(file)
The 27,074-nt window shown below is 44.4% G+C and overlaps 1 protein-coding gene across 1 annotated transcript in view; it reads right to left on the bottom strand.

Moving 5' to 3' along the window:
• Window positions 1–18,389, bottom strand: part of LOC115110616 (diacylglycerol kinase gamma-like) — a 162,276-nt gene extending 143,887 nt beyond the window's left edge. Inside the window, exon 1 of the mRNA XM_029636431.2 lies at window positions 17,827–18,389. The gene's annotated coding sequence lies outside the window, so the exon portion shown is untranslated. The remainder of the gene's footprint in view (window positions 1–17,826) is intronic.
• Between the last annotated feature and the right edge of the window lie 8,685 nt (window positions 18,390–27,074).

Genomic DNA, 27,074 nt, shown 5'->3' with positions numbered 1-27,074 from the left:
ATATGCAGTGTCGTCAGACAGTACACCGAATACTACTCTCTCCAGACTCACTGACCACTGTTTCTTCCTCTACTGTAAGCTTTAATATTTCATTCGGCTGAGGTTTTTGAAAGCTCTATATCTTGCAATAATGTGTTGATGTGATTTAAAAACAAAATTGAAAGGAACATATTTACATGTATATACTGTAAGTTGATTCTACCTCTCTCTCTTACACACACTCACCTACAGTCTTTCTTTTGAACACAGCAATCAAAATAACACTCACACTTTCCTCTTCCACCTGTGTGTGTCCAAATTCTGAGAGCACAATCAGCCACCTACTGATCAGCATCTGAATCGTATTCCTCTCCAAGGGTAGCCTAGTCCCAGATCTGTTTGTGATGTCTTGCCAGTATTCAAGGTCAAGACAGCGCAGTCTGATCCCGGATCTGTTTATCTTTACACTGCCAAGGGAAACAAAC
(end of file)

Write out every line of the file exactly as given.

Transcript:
The 27,074-nt window shown below is 44.4% G+C and overlaps 1 protein-coding gene across 1 annotated transcript in view; it reads right to left on the bottom strand.

Moving 5' to 3' along the window:
• Window positions 1–18,389, bottom strand: part of LOC115110616 (diacylglycerol kinase gamma-like) — a 162,276-nt gene extending 143,887 nt beyond the window's left edge. Inside the window, exon 1 of the mRNA XM_029636431.2 lies at window positions 17,827–18,389. The gene's annotated coding sequence lies outside the window, so the exon portion shown is untranslated. The remainder of the gene's footprint in view (window positions 1–17,826) is intronic.
• Between the last annotated feature and the right edge of the window lie 8,685 nt (window positions 18,390–27,074).

Genomic DNA, 27,074 nt, shown 5'->3' with positions numbered 1-27,074 from the left:
ATATGCAGTGTCGTCAGACAGTACACCGAATACTACTCTCTCCAGACTCACTGACCACTGTTTCTTCCTCTACTGTAAGCTTTAATATTTCATTCGGCTGAGGTTTTTGAAAGCTCTATATCTTGCAATAATGTGTTGATGTGATTTAAAAACAAAATTGAAAGGAACATATTTACATGTATATACTGTAAGTTGATTCTACCTCTCTCTCTTACACACACTCACCTACAGTCTTTCTTTTGAACACAGCAATCAAAATAACACTCACACTTTCCTCTTCCACCTGTGTGTGTCCAAATTCTGAGAGCACAATCAGCCACCTACTGATCAGCATCTGAATCGTATTCCTCTCCAAGGGTAGCCTAGTCCCAGATCTGTTTGTGATGTCTTGCCAGTATTCAAGGTCAAGACAGCGCAGTCTGATCCCGGATCTGTTTATCTTTACACTGCCAAGGGAAACAAAC